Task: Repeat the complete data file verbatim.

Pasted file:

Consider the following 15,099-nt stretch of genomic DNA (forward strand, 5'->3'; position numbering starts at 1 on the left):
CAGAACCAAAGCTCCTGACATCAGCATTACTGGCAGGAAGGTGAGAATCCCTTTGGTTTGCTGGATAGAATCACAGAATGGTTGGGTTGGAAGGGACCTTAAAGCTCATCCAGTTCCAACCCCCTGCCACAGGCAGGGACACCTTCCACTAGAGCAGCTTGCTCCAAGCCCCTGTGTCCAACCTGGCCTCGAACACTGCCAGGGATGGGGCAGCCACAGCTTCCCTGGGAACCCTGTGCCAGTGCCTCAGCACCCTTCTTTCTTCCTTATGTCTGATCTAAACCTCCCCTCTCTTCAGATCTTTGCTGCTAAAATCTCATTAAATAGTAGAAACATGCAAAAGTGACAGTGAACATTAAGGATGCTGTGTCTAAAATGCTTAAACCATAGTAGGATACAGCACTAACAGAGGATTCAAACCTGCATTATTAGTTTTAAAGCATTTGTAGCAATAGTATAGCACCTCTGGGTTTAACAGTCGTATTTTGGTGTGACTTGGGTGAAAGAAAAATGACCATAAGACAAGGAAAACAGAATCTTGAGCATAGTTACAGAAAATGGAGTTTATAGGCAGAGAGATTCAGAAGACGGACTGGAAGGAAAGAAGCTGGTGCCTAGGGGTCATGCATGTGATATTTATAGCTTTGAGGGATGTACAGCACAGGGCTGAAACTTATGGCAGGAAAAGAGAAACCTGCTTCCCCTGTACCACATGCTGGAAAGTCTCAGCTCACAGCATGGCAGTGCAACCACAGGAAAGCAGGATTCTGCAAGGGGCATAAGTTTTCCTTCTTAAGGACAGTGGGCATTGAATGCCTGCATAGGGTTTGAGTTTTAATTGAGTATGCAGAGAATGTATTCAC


Consider the following 15,099-nt stretch of genomic DNA (forward strand, 5'->3'; position numbering starts at 1 on the left):
CAGAACCAAAGCTCCTGACATCAGCATTACTGGCAGGAAGGTGAGAATCCCTTTGGTTTGCTGGATAGAATCACAGAATGGTTGGGTTGGAAGGGACCTTAAAGCTCATCCAGTTCCAACCCCCTGCCACAGGCAGGGACACCTTCCACTAGAGCAGCTTGCTCCAAGCCCCTGTGTCCAACCTGGCCTCGAACACTGCCAGGGATGGGGCAGCCACAGCTTCCCTGGGAACCCTGTGCCAGTGCCTCAGCACCCTTCTTTCTTCCTTATGTCTGATCTAAACCTCCCCTCTCTTCAGATCTTTGCTGCTAAAATCTCATTAAATAGTAGAAACATGCAAAAGTGACAGTGAACATTAAGGATGCTGTGTCTAAAATGCTTAAACCATAGTAGGATACAGCACTAACAGAGGATTCAAACCTGCATTATTAGTTTTAAAGCATTTGTAGCAATAGTATAGCACCTCTGGGTTTAACAGTCGTATTTTGGTGTGACTTGGGTGAAAGAAAAATGACCATAAGACAAGGAAAACAGAATCTTGAGCATAGTTACAGAAAATGGAGTTTATAGGCAGAGAGATTCAGAAGACGGACTGGAAGGAAAGAAGCTGGTGCCTAGGGGTCATGCATGTGATATTTATAGCTTTGAGGGATGTACAGCACAGGGCTGAAACTTATGGCAGGAAAAGAGAAACCTGCTTCCCCTGTACCACATGCTGGAAAGTCTCAGCTCACAGCATGGCAGTGCAACCACAGGAAAGCAGGATTCTGCAAGGGGCATAAGTTTTCCTTCTTAAGGACAGTGGGCATTGAATGCCTGCATAGGGTTTGAGTTTTAATTGAGTATGCAGAGAATGTATTCAC